We did a combination of many things to convey aging. I changed the cast. Sometimes I never even showed you them when they were a particular age — I would obscure them in the frame or not let you see their face and just give you a glimpse of them. And then we did some prosthetics and CGI, but we did it extremely gently, as minimal as I could be. Sometimes the actors would be at lunch with us and I wouldn't know until 20 minutes into it [that they were wearing prosthetics]. I'd be like, "Oh, I guess Gael's a little older than I thought he was."
You shot the film in the Dominican Republic. What was it like making a movie somewhere other than Philadelphia?
It was the intention to make myself feel differently and do things in a different way. We were quarantined as well — we all were in this bubble in this hotel. We shot six-day weeks, which is very unusual for me, because I find it very difficult to keep going at that pace. So that was really different. We were obsessed — just always about the movie. It would be, "We'll get a quick bite, I'll watch the dailies, and then we'll go back and rehearse some more." Normally, there's a slower cadence when I shoot.
Is it true you almost ended the film in a different way?
You know, I've heard this a bunch and don't know where it came from. The ending you see in the movie is, in my mind, from the graphic novel and from some of the images, and only when I thought, "Oh, that's what's going on" was I interested in telling the story. So that has always been the same. Maybe the misunderstanding is, I never stop touching the movie until they drag me away from it at the last second. So it's always like, "Raise that music!" "Change that!" "Do this!" "Can we do a different sound effect over here?"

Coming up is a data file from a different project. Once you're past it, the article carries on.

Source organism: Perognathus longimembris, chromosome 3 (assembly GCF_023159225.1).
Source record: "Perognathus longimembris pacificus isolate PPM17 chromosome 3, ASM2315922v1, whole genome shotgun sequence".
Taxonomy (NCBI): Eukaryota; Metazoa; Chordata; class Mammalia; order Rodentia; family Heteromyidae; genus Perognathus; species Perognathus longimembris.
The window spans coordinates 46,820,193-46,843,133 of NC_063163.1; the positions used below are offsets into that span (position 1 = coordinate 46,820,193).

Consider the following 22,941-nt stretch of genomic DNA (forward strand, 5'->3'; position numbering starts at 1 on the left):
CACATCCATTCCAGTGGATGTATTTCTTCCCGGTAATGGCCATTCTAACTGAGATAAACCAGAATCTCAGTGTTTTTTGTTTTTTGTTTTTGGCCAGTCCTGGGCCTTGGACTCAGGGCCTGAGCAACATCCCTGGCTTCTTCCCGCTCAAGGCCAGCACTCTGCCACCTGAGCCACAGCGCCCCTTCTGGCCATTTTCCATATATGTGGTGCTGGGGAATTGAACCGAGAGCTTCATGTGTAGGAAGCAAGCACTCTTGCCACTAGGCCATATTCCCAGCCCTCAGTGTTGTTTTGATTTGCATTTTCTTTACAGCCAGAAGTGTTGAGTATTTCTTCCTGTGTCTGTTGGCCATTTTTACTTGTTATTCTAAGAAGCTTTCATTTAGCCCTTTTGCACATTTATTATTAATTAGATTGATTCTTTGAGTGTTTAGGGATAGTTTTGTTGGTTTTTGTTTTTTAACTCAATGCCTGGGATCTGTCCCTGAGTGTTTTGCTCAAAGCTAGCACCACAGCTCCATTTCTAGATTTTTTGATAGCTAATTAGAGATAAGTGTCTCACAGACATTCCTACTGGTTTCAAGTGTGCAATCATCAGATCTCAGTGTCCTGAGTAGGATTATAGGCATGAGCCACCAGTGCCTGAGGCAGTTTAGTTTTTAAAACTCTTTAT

Have you wrapped season 3 of [your Apple+ series] Servant?
We did, and now I'm editing all the episodes and starting to compose and all that stuff. It's just an amazing season — and so, so rewarding to do this format with all these other filmmakers. I think there's a feedback loop happening where I find an independent filmmaker who inspires me from another country, I bring them in, they direct, I tell them stuff, and they inspire me right back. Working with all of them has given me more courage to take risks, like in Old, where it's more representative of very different interests of mine from around the world.
One last question about Old: Are you still finding sand in your shoes?
I am certain, in the attic where we keep our suitcases, there's still sand from the Dominican [Republic]. Now that you're saying it, I should go find it and make sure nobody throws it out, because if we can pour it into a little thing, maybe I can keep it on my table there to remind me.
Old hits theaters July 23. Watch the trailer above.
Inspired by the graphic novel Sandcastle, M. Night Shyamalan's latest is a sort of Benjamin Un-Buttoning on the beach — a metaphysical mystery that ultimately settles for something more like supernatural camp.